How to Spot a Heretic
Painted by Frederick Sandys (1859)
Heresy, they have heard, is cool.
Heresy is hip.
Heresy is dissident, and being dissident is good. (At least, it is good again now that Donald Trump is going to be inaugurated as president.)
Heresy, of course, being hip, is nearly as fruitful a category as superheroes. But more often than not, the students have only one particular group of heretics in mind: the Albigenses or Cathars, famous because they were wiped out by a particularly vicious crusade.
That is, if they had existed they would have been wiped out. Apparently, some of my colleagues aren't so sure anymore. Maybe the Church just made them up so as to have somebody to send out inquisitors to talk to and, occasionally, torture. But if they had existed, they would have been cool. Because, you know, they were dissident.
It's rather like Social Justice Warriors today, who, I am reliably informed, do not exist except in the fevered imaginations of right-wing conservatives. But if they did exist, I am certain my students would want to study them. Because Social Justice Warriors are dissident. And being dissident is cool. Not to mention hip. And good.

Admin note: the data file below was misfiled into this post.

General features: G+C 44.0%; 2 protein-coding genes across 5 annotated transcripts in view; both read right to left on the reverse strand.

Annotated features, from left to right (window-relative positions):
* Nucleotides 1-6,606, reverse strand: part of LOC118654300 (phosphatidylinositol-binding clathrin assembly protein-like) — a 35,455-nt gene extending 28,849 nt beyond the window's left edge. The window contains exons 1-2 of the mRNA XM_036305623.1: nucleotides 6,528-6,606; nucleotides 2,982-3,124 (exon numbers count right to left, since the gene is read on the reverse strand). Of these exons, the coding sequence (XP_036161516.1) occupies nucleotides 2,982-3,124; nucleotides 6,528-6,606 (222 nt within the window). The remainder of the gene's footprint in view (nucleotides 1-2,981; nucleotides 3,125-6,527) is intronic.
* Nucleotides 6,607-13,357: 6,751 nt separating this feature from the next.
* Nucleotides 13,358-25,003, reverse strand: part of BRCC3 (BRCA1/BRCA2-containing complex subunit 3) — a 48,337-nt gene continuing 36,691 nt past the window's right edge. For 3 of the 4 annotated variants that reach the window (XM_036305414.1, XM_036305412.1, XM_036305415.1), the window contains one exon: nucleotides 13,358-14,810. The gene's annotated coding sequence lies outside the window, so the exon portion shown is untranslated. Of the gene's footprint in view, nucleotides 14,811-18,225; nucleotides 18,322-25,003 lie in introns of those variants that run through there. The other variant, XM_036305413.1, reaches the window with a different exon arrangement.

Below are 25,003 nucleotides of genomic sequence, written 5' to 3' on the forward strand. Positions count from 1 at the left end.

That's what the Cathars, if they existed, called themselves: good men, good women. Just like Social Justice Warriors, if they existed, would call themselves good. Because they are! They want justice for society. They want everyone to be treated equally, with progress, tolerance, and diversity for all. Except they don't exist.
There are other ways in which the Cathars (who did not exist) resemble Social Justice Warriors (who don't exist either).
1. The Cathars (who did not exist) believed that the God described in the Old Testament was evil, while the God described in the New Testament was good. In their view, the evil God created the visible, material world, while the good God created the invisible, spiritual world. Accordingly, they rejected the Old Testament as the work of the evil God, who, in their view, was a liar and a murderer. They believed that all the patriarchs of the Old Testament were damned and that John the Baptist was a devil.
In similar fashion, Social Justice Warriors (who do not exist) believe that the Founders of the United States of America were evil because many of the Founders were slave owners and the Founders who weren't slave owners didn't refuse to sign the Constitution, while they, the Social Justice Warriors, have access to the good, living Constitution since discovered by their own leaders, if they had leaders, which they don't because they don't exist. They reject the history of the United States up to and including the present moment as utterly infected with evil (racism), wholly the creation of the evil (racist) Constitution of the Founders. Only they have access to the good, living Constitution, which the Founders did not write.